Part of being a successful investor is being able to think independently and having strong enough convictions to stick with your ideas. This can be a difficult enough task when you're looking at a stock that the media and analysts generally like -- after all, in the stock market, there's a seller for every buyer -- but it becomes a far thornier proposition when you're looking at a stock that can't seem to find good press or bullish investors anywhere.

Of course, going against popular opinion has also led to great returns for many contrarian investors.

In that spirit, I've headed to the Motley Fool CAPS community to dig up some unloved stocks that have delivered big gains to shareholders over the past month. Our community of investors had given each of these companies a one-star rating -- the lowest possible -- just 30 days ago:

Stock

30-Day Return

One-Year Return

Current CAPS Rating (out of 5)

Medis Technologies

28.3%

(13.7%)

*

The St. Joe Company (NYSE: JOE)

26.9%

(35.1%)

*

Raser Technologies

22.9%

124.1%

*

State Street (NYSE: STT)

11.4%

26.9%

*

Salesforce.com (NYSE: CRM)

10.2%

69.1%

*

Blockbuster (NYSE: BBI)

9.6%

(35.5%)

*

NVR

8.4%

(15%)

*

Data from Motley Fool CAPS as of Jan. 3.

Now, I'm not recommending that you run out and buy these stocks! Their low ratings are a big, flashing red light. CAPS players have been pretty adept at picking out good stocks, and even better at pointing out bad stocks to avoid. In fact, an index set up to short the least-liked stocks in CAPS has outperformed more than 99% of all other CAPS players.

In other words, most stocks that are rated with one star in CAPS are likely to underperform. However, CAPS players aren't perfect. They've been overly negative on stocks such as Crocs and DryShips, both of which have delivered seriously impressive returns to their investors. So the question is whether any of the stocks in that table might be one of those undercover rockets.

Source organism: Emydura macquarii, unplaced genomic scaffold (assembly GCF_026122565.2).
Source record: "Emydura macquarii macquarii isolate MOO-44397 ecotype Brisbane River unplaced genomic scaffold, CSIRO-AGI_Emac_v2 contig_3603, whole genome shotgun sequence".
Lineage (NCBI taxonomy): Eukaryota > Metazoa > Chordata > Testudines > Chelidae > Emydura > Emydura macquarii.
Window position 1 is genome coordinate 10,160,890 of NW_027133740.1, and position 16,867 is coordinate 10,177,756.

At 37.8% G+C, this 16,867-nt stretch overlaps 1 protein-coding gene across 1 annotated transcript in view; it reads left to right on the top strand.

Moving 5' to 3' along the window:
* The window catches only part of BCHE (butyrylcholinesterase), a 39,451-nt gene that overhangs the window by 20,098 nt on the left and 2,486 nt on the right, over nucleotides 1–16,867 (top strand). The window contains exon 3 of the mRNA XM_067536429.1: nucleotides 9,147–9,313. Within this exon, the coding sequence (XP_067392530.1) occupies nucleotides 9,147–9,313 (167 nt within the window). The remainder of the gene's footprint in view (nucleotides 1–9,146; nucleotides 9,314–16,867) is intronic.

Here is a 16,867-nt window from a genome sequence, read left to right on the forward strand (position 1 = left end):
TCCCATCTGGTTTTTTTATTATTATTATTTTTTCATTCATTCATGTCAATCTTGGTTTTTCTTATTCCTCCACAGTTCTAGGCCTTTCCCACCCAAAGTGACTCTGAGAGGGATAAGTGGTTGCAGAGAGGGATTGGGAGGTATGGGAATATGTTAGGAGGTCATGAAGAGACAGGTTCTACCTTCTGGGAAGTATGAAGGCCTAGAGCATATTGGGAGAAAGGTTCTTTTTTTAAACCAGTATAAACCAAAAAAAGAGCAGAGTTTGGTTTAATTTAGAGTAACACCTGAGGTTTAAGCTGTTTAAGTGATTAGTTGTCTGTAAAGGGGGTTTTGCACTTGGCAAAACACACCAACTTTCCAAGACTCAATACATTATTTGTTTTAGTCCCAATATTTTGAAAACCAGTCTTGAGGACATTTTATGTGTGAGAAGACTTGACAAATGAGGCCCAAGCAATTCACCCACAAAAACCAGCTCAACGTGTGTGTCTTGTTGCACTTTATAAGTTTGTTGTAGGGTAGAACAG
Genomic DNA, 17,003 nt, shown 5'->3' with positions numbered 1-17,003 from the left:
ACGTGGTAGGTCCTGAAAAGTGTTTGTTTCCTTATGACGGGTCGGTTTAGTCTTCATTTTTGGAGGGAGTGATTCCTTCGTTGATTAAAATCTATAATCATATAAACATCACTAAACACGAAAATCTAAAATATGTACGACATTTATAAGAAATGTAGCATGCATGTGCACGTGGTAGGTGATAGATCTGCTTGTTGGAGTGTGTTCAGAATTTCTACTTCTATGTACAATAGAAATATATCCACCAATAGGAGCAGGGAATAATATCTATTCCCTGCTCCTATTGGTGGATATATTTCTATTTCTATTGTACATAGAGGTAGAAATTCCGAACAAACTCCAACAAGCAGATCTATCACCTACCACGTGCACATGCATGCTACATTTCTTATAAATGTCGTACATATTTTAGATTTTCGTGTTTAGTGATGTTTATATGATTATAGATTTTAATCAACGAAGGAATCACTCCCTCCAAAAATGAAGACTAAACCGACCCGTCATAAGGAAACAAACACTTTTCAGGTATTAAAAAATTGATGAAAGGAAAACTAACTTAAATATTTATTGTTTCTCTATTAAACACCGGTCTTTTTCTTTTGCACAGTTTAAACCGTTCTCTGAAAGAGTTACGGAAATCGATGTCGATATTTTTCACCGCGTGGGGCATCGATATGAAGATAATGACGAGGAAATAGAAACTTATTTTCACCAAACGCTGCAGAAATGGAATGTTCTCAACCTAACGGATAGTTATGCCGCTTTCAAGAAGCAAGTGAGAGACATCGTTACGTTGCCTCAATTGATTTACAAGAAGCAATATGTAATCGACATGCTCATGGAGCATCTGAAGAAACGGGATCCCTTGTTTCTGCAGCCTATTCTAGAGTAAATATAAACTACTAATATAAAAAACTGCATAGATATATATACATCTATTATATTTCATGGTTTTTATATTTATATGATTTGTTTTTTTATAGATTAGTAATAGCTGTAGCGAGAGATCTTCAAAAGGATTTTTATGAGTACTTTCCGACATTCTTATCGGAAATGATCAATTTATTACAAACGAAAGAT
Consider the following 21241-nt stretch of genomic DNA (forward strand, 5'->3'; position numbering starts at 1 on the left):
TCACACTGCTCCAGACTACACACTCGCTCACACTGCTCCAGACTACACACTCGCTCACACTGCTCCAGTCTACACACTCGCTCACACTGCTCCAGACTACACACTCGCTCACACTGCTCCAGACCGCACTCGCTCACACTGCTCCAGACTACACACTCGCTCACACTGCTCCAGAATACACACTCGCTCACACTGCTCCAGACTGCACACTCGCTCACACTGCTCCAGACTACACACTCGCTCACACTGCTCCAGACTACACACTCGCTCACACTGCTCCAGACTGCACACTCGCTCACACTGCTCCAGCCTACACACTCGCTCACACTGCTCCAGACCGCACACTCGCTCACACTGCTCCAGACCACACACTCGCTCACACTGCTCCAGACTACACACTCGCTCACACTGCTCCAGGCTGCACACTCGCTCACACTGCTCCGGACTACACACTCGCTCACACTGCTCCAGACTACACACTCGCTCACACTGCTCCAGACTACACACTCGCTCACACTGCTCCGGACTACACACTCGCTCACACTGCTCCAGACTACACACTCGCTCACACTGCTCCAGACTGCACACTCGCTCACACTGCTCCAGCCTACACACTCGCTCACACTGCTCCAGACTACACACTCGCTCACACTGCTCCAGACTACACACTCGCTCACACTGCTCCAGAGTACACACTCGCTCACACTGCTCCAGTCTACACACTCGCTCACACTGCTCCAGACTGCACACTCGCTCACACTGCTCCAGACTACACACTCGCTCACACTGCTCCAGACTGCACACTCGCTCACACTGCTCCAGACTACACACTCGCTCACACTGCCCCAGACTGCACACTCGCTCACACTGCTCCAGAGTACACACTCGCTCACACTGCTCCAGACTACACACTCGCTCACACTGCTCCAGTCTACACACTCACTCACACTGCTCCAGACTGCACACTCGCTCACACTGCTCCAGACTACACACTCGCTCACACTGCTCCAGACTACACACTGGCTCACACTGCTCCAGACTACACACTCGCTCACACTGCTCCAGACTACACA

Do research? You're kidding!
That's right, the best way to figure out whether any of these stocks is worth considering for your portfolio (real or CAPS) is to roll up those sleeves and dig in a bit. What we're looking for here are stocks that have good fundamentals despite their lack of popularity -- a profitable business, good management, and some decent growth prospects.

So how about this group? As much as I love my Blockbuster Total Access subscription, the company has been a bit flummoxed in its war with Netflix (Nasdaq: NFLX) and may be chasing subscribers away with price hikes. Amazingly, news from the real estate sector keeps getting worse, so I'm on the sidelines even when it comes to higher-quality builders like NVR.

State Street, on the other hand, has caught my eye recently. I looked at the stock in this column a couple of months ago, when it was outperforming on the strength of a good third quarter. The 27% that State Street's stock has gained over the past 12 months may not seem earth-shattering, but it is particularly notable considering the drubbing that other financial-services stocks -- like JPMorgan Chase (NYSE: JPM) and Citigroup (NYSE: C) -- have taken.

State Street hasn't wasn't left completely unscathed by the recent turmoil. On Thursday, the company announced that it would be setting aside $618 million pre-tax to cover legal costs and other charges associated with investments that went sour over the summer. Though the charge was larger than expected, the company padded the announcement with a bullish view of the fourth quarter that put results above The Street's expectations.

Many of the top-rated Wall Street firms in CAPS are also bullish on State Street. Among them are Deutsche Bank and UBS-- both of which rank as CAPS All-Stars.

So what's your take on State Street? Head over to CAPS and let the community of over 79,000 Fools know what you think. While you're there, you can start your research on any of the other stocks listed above -- or any of the 5,300-plus stocks on CAPS.

More CAPS Foolishness:

Netflix is a recommendation of the Motley Fool Stock Advisor newsletter service, while JPMorgan was chosen in Income Investor.

Fool contributor Matt Koppenheffer didn't see these particular moves coming, but he's rarely surprised at Mr. Market's general tomfoolery. You can check out Matt's CAPS portfolio here, or visit his blog. He does not own shares of any of the companies mentioned. The Fool's disclosure policy is never going to give you up, it's never going to let you down, and it's definitely never going to run around and desert you.